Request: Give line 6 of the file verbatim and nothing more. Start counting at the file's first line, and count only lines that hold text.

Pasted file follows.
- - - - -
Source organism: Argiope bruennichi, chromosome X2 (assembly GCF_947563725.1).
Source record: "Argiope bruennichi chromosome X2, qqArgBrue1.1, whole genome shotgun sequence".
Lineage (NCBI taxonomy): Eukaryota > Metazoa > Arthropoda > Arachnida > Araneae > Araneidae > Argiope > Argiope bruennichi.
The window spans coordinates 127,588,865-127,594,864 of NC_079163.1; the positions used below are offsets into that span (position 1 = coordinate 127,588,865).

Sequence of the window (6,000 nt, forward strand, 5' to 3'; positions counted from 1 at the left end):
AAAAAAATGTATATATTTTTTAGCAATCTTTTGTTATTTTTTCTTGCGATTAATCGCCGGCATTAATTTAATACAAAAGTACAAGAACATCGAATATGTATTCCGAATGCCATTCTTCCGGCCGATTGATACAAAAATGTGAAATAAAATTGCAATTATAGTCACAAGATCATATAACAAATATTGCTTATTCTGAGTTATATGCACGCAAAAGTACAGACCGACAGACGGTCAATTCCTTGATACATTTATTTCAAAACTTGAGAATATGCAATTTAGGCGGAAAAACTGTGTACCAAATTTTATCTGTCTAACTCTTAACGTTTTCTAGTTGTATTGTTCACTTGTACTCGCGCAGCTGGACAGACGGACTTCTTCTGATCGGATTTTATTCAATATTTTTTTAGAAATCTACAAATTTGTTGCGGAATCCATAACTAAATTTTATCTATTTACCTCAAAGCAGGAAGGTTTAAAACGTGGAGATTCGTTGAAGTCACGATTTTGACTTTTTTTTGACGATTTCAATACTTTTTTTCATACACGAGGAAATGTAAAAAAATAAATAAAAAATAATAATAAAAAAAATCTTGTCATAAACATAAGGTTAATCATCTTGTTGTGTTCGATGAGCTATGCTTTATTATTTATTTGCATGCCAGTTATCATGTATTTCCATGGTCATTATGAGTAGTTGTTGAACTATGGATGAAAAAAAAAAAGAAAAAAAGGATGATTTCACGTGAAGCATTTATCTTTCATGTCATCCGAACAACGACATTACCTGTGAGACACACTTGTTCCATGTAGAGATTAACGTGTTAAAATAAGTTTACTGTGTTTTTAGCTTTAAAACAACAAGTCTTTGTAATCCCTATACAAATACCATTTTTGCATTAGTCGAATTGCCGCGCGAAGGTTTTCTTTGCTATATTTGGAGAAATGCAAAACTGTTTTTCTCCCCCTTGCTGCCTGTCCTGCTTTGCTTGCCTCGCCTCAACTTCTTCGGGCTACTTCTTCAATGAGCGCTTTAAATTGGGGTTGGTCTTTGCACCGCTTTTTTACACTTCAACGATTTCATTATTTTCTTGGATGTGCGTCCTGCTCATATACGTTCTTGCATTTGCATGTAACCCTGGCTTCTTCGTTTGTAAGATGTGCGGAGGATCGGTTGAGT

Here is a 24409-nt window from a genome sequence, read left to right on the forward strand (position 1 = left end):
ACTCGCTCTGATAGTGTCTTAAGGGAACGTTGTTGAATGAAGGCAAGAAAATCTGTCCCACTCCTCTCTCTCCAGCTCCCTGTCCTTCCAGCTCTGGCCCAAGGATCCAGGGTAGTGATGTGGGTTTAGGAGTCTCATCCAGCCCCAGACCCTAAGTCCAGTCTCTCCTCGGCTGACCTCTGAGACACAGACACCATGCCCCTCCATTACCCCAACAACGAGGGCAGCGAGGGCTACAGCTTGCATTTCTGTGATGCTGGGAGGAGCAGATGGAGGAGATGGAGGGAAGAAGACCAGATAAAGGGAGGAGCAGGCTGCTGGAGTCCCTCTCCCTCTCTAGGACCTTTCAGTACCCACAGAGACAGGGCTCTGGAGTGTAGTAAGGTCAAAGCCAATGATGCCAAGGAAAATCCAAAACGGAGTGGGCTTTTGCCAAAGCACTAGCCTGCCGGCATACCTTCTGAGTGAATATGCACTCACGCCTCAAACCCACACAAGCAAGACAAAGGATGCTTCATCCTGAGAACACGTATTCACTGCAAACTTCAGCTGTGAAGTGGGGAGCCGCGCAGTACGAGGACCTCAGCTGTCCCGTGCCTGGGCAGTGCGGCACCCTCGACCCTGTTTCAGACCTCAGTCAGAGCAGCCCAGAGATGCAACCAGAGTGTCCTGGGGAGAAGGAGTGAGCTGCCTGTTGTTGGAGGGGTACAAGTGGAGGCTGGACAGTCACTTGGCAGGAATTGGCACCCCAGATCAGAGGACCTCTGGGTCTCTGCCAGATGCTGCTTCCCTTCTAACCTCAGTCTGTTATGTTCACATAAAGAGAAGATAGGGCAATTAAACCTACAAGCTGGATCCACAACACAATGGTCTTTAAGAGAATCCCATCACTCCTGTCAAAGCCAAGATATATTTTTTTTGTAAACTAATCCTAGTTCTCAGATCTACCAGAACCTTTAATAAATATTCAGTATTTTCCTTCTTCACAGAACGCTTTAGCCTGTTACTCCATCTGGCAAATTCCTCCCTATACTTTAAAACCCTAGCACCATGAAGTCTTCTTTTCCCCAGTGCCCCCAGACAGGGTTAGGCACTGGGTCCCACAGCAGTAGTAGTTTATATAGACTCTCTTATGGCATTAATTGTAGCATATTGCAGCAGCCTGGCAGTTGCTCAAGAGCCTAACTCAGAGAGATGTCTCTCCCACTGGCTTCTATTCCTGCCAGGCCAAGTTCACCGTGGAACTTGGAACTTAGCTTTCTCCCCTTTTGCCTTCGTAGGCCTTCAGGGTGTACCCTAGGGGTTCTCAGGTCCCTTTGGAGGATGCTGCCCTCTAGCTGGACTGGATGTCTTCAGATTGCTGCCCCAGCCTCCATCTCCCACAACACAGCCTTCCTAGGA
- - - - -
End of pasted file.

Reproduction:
AAAAAAATGTATATATTTTTTAGCAATCTTTTGTTATTTTTTCTTGCGATTAATCGCCGGCATTAATTTAATACAAAAGTACAAGAACATCGAATATGTATTCCGAATGCCATTCTTCCGGCCGATTGATACAAAAATGTGAAATAAAATTGCAATTATAGTCACAAGATCATATAACAAATATTGCTTATTCTGAGTTATATGCACGCAAAAGTACAGACCGACAGACGGTCAATTCCTTGATACATTTATTTCAAAACTTGAGAATATGCAATTTAGGCGGAAAAACTGTGTACCAAATTTTATCTGTCTAACTCTTAACGTTTTCTAGTTGTATTGTTCACTTGTACTCGCGCAGCTGGACAGACGGACTTCTTCTGATCGGATTTTATTCAATATTTTTTTAGAAATCTACAAATTTGTTGCGGAATCCATAACTAAATTTTATCTATTTACCTCAAAGCAGGAAGGTTTAAAACGTGGAGATTCGTTGAAGTCACGATTTTGACTTTTTTTTGACGATTTCAATACTTTTTTTCATACACGAGGAAATGTAAAAAAATAAATAAAAAATAATAATAAAAAAAATCTTGTCATAAACATAAGGTTAATCATCTTGTTGTGTTCGATGAGCTATGCTTTATTATTTATTTGCATGCCAGTTATCATGTATTTCCATGGTCATTATGAGTAGTTGTTGAACTATGGATGAAAAAAAAAAAGAAAAAAAGGATGATTTCACGTGAAGCATTTATCTTTCATGTCATCCGAACAACGACATTACCTGTGAGACACACTTGTTCCATGTAGAGATTAACGTGTTAAAATAAGTTTACTGTGTTTTTAGCTTTAAAACAACAAGTCTTTGTAATCCCTATACAAATACCATTTTTGCATTAGTCGAATTGCCGCGCGAAGGTTTTCTTTGCTATATTTGGAGAAATGCAAAACTGTTTTTCTCCCCCTTGCTGCCTGTCCTGCTTTGCTTGCCTCGCCTCAACTTCTTCGGGCTACTTCTTCAATGAGCGCTTTAAATTGGGGTTGGTCTTTGCACCGCTTTTTTACACTTCAACGATTTCATTATTTTCTTGGATGTGCGTCCTGCTCATATACGTTCTTGCATTTGCATGTAACCCTGGCTTCTTCGTTTGTAAGATGTGCGGAGGATCGGTTGAGT